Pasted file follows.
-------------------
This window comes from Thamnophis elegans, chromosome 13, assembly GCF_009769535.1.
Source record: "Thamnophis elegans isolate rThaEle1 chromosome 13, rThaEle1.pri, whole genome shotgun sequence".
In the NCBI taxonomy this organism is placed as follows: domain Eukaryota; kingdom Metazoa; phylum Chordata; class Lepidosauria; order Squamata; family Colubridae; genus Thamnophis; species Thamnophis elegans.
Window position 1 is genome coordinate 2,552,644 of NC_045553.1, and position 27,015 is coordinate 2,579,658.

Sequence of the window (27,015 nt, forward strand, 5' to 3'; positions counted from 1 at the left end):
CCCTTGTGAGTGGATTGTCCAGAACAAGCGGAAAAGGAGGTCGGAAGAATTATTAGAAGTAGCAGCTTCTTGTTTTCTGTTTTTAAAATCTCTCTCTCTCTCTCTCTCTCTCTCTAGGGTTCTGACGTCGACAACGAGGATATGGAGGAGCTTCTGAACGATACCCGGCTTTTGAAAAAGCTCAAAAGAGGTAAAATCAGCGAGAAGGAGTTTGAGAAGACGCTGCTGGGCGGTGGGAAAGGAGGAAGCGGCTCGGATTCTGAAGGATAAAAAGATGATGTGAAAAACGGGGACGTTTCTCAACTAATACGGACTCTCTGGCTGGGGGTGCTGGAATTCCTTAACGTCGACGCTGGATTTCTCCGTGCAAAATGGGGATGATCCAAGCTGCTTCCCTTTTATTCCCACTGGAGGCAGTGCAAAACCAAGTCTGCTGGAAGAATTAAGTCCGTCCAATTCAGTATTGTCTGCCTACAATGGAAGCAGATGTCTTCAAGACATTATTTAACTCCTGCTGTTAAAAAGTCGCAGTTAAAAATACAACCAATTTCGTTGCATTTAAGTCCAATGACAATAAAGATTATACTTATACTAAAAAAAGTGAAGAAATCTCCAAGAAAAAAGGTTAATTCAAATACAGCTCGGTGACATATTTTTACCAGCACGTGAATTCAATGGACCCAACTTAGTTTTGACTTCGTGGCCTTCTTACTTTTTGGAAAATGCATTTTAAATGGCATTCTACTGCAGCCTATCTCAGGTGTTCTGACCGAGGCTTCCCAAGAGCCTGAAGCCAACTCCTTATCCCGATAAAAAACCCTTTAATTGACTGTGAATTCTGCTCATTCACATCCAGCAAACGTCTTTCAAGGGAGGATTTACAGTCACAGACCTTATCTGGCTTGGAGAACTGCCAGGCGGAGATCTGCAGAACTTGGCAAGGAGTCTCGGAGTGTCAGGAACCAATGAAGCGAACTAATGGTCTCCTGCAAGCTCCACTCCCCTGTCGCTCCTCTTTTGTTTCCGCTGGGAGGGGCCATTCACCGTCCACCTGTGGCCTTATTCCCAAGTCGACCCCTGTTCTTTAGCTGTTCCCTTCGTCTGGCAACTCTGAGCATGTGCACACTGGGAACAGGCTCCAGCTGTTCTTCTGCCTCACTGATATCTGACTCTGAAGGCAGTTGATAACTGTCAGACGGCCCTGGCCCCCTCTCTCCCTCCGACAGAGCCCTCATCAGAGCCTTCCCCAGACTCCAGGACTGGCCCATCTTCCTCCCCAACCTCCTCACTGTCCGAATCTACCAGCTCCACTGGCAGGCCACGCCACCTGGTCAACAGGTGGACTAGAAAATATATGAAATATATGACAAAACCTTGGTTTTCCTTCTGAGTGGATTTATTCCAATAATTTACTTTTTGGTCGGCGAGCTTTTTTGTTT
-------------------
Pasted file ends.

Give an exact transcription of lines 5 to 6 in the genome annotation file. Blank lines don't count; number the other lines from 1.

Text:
Sequence of the window (27,015 nt, forward strand, 5' to 3'; positions counted from 1 at the left end):
CCCTTGTGAGTGGATTGTCCAGAACAAGCGGAAAAGGAGGTCGGAAGAATTATTAGAAGTAGCAGCTTCTTGTTTTCTGTTTTTAAAATCTCTCTCTCTCTCTCTCTCTCTCTCTAGGGTTCTGACGTCGACAACGAGGATATGGAGGAGCTTCTGAACGATACCCGGCTTTTGAAAAAGCTCAAAAGAGGTAAAATCAGCGAGAAGGAGTTTGAGAAGACGCTGCTGGGCGGTGGGAAAGGAGGAAGCGGCTCGGATTCTGAAGGATAAAAAGATGATGTGAAAAACGGGGACGTTTCTCAACTAATACGGACTCTCTGGCTGGGGGTGCTGGAATTCCTTAACGTCGACGCTGGATTTCTCCGTGCAAAATGGGGATGATCCAAGCTGCTTCCCTTTTATTCCCACTGGAGGCAGTGCAAAACCAAGTCTGCTGGAAGAATTAAGTCCGTCCAATTCAGTATTGTCTGCCTACAATGGAAGCAGATGTCTTCAAGACATTATTTAACTCCTGCTGTTAAAAAGTCGCAGTTAAAAATACAACCAATTTCGTTGCATTTAAGTCCAATGACAATAAAGATTATACTTATACTAAAAAAAGTGAAGAAATCTCCAAGAAAAAAGGTTAATTCAAATACAGCTCGGTGACATATTTTTACCAGCACGTGAATTCAATGGACCCAACTTAGTTTTGACTTCGTGGCCTTCTTACTTTTTGGAAAATGCATTTTAAATGGCATTCTACTGCAGCCTATCTCAGGTGTTCTGACCGAGGCTTCCCAAGAGCCTGAAGCCAACTCCTTATCCCGATAAAAAACCCTTTAATTGACTGTGAATTCTGCTCATTCACATCCAGCAAACGTCTTTCAAGGGAGGATTTACAGTCACAGACCTTATCTGGCTTGGAGAACTGCCAGGCGGAGATCTGCAGAACTTGGCAAGGAGTCTCGGAGTGTCAGGAACCAATGAAGCGAACTAATGGTCTCCTGCAAGCTCCACTCCCCTGTCGCTCCTCTTTTGTTTCCGCTGGGAGGGGCCATTCACCGTCCACCTGTGGCCTTATTCCCAAGTCGACCCCTGTTCTTTAGCTGTTCCCTTCGTCTGGCAACTCTGAGCATGTGCACACTGGGAACAGGCTCCAGCTGTTCTTCTGCCTCACTGATATCTGACTCTGAAGGCAGTTGATAACTGTCAGACGGCCCTGGCCCCCTCTCTCCCTCCGACAGAGCCCTCATCAGAGCCTTCCCCAGACTCCAGGACTGGCCCATCTTCCTCCCCAACCTCCTCACTGTCCGAATCTACCAGCTCCACTGGCAGGCCACGCCACCTGGTCAACAGGTGGACTAGAAAATATATGAAATATATGACAAAACCTTGGTTTTCCTTCTGAGTGGATTTATTCCAATAATTTACTTTTTGGTCGGCGAGCTTTTTTGTTT